Rapid changes in the chassis market mean shippers must ensure they are creating value from the chassis they use.
Foreign Trade Zones can help global shippers cut operational costs and speed customs clearance for imports and exports.
Transloading shipments allows shippers to reduce touches and costs, and create greater flexibility to respond to changing demand in global shipments.
Carriers, port authorities, and other service providers are working to keep intermodal going strong. Here’s a look at some of the newest developments in intermodal transportation around North America.
Geography, transportation infrastructure, and a strong distribution sector make Memphis a natural logistics hub.
China and Taiwan depend on one another; Emirates targets multimodal transportation infrastructure investment; Chile port strike ends, concerns remain; Free online returns stoke Canadian consumption but place onus on U.S. retailers; Europe looks to United States for re-shoring inspiration; Mondelez debuts new GS1 standard
The 2013 Rail Trends conference addressed issues of rail safety and regulation.
Ocean shipping lines have made significant progress to optimize operations, leading to reduced costs and environmental impact.
Mixing truckload, less-than-truckload, and rail options allows shippers to create efficient intermodal solutions.
Regulatory compliance is top supply chain challenge for healthcare executives; Ohio’s transportation funding plan pays dividends with bridge repair program; GM saves $40 million a year by co-locating stamping and assembly facilities; Collaboration is the key to sustained procurement savings; U.S. domestic intermodal surpasses international as growth driver.
Inbound Logistics recently joined Flanders Investment & Trade on a tour of Belgium’s ports and distribution facilities.
Intermodal allows shippers to cut transportation costs without sacrificing service.
Exploring intermodal transportation's potential.
Intermodal shipping offers benefits such as reduced transportation costs, reduced carbon emissions, and safety.
Investing in port infrastructure allows long-term job creation so the U.S. can lead in international trade and commerce.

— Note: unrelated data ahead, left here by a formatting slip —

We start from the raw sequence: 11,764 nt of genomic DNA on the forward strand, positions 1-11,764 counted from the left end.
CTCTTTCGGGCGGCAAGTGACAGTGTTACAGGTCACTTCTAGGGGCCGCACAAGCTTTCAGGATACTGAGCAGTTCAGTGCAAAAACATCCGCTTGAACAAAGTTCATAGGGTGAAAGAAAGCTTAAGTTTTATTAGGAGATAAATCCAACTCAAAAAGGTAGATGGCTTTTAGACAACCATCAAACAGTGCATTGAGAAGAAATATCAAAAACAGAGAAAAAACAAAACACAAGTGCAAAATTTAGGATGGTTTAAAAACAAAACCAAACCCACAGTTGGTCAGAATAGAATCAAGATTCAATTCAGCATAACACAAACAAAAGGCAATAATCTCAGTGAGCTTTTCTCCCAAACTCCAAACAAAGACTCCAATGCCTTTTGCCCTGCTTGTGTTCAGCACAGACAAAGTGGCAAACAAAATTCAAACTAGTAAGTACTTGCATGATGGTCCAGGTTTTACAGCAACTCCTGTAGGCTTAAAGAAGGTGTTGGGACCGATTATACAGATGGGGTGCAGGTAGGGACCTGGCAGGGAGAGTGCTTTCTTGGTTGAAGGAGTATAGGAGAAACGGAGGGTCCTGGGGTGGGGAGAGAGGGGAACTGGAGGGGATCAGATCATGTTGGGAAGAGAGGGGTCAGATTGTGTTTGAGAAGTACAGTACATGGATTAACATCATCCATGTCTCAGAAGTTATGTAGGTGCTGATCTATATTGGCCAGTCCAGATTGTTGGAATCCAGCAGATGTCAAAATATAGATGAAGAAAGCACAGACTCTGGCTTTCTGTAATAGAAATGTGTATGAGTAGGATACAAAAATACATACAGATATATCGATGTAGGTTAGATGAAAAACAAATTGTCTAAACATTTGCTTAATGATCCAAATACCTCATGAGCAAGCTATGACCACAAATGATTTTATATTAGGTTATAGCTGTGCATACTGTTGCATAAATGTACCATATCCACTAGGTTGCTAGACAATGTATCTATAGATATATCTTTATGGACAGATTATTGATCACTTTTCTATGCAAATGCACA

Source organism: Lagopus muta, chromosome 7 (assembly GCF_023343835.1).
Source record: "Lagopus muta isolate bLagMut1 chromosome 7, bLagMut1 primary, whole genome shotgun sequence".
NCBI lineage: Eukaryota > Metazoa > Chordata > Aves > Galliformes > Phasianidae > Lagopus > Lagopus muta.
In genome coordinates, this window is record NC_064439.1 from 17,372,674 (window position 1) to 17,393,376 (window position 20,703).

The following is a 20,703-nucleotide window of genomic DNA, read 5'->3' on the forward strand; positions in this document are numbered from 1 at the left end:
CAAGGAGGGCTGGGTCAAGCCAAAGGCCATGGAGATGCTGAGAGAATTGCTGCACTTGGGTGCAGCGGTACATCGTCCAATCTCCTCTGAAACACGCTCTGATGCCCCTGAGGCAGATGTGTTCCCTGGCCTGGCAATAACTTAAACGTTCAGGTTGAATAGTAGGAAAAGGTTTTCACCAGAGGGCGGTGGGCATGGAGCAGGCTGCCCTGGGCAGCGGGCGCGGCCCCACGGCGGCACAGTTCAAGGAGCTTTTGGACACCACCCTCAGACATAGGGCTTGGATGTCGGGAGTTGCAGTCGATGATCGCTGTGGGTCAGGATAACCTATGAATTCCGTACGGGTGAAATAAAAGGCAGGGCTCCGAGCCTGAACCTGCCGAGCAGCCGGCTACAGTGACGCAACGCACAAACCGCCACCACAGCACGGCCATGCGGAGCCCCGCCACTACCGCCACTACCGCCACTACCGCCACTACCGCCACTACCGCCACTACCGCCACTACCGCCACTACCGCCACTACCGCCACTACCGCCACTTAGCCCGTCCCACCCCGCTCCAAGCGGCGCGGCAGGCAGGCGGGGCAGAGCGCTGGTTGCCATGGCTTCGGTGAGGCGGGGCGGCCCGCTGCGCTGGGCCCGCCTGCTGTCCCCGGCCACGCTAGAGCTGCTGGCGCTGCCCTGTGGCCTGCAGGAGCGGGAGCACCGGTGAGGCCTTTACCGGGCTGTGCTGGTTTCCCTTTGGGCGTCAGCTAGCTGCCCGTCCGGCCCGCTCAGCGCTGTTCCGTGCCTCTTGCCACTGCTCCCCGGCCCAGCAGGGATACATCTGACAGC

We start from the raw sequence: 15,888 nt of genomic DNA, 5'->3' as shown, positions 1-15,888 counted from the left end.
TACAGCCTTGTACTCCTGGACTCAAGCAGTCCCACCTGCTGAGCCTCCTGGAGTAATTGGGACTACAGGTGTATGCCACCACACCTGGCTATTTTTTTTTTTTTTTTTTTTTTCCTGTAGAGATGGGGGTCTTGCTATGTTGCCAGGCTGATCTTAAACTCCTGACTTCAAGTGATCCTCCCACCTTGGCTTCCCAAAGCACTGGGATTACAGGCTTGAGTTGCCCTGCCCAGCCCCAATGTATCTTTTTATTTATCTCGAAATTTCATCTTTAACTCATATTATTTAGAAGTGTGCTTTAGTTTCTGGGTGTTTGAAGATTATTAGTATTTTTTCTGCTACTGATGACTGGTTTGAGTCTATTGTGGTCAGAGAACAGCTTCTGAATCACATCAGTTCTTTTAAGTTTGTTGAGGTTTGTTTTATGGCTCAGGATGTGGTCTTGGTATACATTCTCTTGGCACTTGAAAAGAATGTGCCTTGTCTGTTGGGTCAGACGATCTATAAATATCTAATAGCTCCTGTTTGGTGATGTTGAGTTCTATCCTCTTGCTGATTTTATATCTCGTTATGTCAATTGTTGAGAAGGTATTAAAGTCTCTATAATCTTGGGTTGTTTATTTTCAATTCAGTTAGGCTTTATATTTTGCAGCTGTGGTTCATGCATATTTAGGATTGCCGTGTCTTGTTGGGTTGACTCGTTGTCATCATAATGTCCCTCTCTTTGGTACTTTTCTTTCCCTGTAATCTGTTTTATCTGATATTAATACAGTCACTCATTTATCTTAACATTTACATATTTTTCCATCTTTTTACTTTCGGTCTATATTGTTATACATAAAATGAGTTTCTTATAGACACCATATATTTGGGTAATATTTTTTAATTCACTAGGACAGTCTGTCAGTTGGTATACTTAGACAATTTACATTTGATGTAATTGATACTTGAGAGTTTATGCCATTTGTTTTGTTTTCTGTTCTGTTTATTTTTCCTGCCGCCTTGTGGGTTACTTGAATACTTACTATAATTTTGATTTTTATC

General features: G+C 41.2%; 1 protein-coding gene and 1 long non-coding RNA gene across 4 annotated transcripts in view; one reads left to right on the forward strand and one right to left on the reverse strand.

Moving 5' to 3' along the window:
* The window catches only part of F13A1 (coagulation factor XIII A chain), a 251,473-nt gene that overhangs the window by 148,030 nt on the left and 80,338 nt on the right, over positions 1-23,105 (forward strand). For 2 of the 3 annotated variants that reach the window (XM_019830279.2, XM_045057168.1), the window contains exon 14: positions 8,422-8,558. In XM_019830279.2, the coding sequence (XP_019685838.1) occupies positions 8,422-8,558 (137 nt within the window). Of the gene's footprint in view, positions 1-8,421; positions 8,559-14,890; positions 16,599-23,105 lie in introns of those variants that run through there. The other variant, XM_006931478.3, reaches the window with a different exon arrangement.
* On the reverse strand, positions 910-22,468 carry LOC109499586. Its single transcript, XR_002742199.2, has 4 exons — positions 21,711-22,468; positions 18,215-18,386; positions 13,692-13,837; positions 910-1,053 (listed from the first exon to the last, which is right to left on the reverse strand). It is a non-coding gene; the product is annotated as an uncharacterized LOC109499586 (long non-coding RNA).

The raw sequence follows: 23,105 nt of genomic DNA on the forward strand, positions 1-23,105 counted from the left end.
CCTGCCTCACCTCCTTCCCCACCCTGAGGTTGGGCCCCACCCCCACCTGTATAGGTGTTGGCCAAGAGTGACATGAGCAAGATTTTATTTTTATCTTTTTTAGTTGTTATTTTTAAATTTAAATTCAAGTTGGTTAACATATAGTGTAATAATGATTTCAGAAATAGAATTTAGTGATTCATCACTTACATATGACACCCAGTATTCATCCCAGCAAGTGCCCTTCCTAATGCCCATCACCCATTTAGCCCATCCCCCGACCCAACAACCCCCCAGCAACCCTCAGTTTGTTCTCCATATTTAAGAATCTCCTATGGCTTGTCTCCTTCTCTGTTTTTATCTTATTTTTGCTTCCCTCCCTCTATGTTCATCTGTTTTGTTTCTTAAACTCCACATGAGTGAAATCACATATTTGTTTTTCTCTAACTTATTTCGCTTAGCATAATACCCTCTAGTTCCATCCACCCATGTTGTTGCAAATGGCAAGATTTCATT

Transporting goods via truck and rail services offers shippers economy and efficiency benefits. Site selection teams evaluating intermodal sites also consider factors such as labor, transportation infrastructure, and utility costs.
At the annual RailTrends conference, industry experts shared insight on trends, opportunities, and challenges facing North American railroads.
The Panama Canal expansion, to be completed in 2015, will impact global commerce and affect trade patterns to the U.S. East Coast. Ports such as PortMiami are preparing themselves to accept the new class of mega cargo ships, says Bill Johnson of PortMiami.
Shippers such as Ste. Michelle, Welch’s, and Michaels Stores are using intermodal transportation to move freight quickly, efficiently, and sustainably.
Ports must take a proactive role in managing the supply chain so it runs as efficiently as possible, writes Kevin Doherty of Montreal Gateway Terminals Partnership.
Looking out to 2015, anticipation is swirling about the Panama Canal's expansion and impact on U.S. trade. Among southeastern ports and shippers, that wave of anticipation has already made landfall.
Intermodal rail facilities located around the United States allow shippers to save transportation costs and move goods efficiently. Transportation infrastructure, a skilled workforce, logistics service providers, and affordable utilities support the manufacturing and distribution facilities located in these intermodal hubs.
The logistics sector is using new approaches, mandates, and technologies to support global supply chain security.
Demand for industrial real estate near U.S. seaports is outpacing demand for industrial sites in general. Whether it actively buys and develops land or simply improves its own facilities to draw more interest, port authorities are crucial partners in regional economic development initiatives.